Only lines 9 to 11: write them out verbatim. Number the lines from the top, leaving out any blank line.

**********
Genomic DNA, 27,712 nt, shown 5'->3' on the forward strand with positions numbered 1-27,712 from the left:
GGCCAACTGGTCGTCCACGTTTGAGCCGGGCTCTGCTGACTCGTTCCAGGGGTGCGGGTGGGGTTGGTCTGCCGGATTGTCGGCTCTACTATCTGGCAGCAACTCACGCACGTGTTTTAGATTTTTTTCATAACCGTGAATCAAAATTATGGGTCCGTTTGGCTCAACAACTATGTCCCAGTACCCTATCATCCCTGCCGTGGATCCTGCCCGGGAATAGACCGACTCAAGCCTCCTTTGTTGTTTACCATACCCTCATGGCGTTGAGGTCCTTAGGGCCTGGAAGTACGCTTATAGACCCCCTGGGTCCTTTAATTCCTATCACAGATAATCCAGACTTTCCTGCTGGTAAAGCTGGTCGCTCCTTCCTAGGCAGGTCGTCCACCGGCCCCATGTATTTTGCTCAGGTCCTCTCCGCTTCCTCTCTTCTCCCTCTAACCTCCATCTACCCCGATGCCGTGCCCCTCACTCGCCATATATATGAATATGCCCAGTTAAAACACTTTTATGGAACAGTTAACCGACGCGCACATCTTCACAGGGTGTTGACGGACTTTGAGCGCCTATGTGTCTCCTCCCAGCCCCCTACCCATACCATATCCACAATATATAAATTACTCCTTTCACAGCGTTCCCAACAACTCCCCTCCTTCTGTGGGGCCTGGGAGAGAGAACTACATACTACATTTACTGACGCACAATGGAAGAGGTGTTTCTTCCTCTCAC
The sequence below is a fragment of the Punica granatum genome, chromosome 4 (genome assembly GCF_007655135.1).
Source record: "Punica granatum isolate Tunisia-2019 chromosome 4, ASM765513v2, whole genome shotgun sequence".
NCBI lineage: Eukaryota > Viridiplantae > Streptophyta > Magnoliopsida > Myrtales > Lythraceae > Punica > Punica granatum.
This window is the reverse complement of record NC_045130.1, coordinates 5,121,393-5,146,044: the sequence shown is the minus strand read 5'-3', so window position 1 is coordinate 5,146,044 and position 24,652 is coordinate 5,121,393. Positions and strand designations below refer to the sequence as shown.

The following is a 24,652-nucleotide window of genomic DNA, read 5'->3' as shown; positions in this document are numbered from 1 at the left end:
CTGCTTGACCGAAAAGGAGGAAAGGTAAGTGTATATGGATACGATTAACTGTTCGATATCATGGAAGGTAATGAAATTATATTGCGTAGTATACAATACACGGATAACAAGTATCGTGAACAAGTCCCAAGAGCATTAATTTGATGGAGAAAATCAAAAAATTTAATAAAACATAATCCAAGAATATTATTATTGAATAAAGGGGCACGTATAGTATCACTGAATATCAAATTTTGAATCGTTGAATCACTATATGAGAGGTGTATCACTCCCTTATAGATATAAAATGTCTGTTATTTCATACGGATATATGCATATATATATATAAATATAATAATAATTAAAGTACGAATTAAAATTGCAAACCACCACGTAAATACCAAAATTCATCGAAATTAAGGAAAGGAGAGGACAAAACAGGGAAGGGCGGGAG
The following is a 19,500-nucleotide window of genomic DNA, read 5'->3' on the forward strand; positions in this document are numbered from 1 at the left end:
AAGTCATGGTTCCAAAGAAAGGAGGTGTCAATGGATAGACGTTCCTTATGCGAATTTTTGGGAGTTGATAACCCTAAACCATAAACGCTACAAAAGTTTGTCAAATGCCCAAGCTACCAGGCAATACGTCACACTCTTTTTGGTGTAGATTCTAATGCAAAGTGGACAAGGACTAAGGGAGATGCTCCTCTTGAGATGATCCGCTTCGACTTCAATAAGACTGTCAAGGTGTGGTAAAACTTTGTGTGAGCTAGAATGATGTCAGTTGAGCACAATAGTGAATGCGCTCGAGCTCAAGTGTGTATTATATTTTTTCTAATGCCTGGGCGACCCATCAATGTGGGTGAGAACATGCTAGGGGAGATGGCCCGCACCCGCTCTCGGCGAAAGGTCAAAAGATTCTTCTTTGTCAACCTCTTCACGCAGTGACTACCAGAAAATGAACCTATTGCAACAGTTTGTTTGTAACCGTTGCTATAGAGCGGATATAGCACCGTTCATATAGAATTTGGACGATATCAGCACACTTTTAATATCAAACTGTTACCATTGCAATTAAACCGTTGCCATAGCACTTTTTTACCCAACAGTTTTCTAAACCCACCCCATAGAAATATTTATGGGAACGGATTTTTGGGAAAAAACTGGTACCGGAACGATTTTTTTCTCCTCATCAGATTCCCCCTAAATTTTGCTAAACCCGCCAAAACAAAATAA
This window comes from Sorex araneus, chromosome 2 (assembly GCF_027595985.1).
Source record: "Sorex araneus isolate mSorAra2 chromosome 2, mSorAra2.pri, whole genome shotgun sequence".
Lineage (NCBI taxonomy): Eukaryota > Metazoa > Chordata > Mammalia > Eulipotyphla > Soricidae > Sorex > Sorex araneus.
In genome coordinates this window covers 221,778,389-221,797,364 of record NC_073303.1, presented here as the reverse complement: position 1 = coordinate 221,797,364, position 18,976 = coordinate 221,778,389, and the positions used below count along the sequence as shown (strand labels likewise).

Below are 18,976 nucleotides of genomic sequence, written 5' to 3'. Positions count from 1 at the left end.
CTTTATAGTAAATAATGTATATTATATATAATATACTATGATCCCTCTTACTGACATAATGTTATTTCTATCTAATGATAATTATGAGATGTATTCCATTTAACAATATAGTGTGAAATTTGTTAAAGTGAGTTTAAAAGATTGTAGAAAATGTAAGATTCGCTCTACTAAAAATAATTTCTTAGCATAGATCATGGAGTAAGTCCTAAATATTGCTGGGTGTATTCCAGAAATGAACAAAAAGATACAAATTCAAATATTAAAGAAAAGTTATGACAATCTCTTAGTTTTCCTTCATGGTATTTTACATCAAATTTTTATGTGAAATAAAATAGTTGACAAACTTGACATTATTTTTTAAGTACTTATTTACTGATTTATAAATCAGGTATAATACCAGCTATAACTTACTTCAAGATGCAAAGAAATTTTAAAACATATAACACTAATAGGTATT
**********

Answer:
The following is a 19,500-nucleotide window of genomic DNA, read 5'->3' on the forward strand; positions in this document are numbered from 1 at the left end:
AAGTCATGGTTCCAAAGAAAGGAGGTGTCAATGGATAGACGTTCCTTATGCGAATTTTTGGGAGTTGATAACCCTAAACCATAAACGCTACAAAAGTTTGTCAAATGCCCAAGCTACCAGGCAATACGTCACACTCTTTTTGGTGTAGATTCTAATGCAAAGTGGACAAGGACTAAGGGAGATGCTCCTCTTGAGATGATCCGCTTCGACTTCAATAAGACTGTCAAGGTGTGGTAAAACTTTGTGTGAGCTAGAATGATGTCAGTTGAGCACAATAGTGAATGCGCTCGAGCTCAAGTGTGTATTATATTTTTTCTAATGCCTGGGCGACCCATCAATGTGGGTGAGAACATGCTAGGGGAGATGGCCCGCACCCGCTCTCGGCGAAAGGTCAAAAGATTCTTCTTTGTCAACCTCTTCACGCAGTGACTACCAGAAAATGAACCTATTGCAACAGTTTGTTTGTAACCGTTGCTATAGAGCGGATATAGCACCGTTCATATAGAATTTGGACGATATCAGCACACTTTTAATATCAAACTGTTACCATTGCAATTAAACCGTTGCCATAGCACTTTTTTACCCAACAGTTTTCTAAACCCACCCCATAGAAATATTTATGGGAACGGATTTTTGGGAAAAAACTGGTACCGGAACGATTTTTTTCTCCTCATCAGATTCCCCCTAAATTTTGCTAAACCCGCCAAAACAAAATAA
This window comes from Sorex araneus, chromosome 2 (assembly GCF_027595985.1).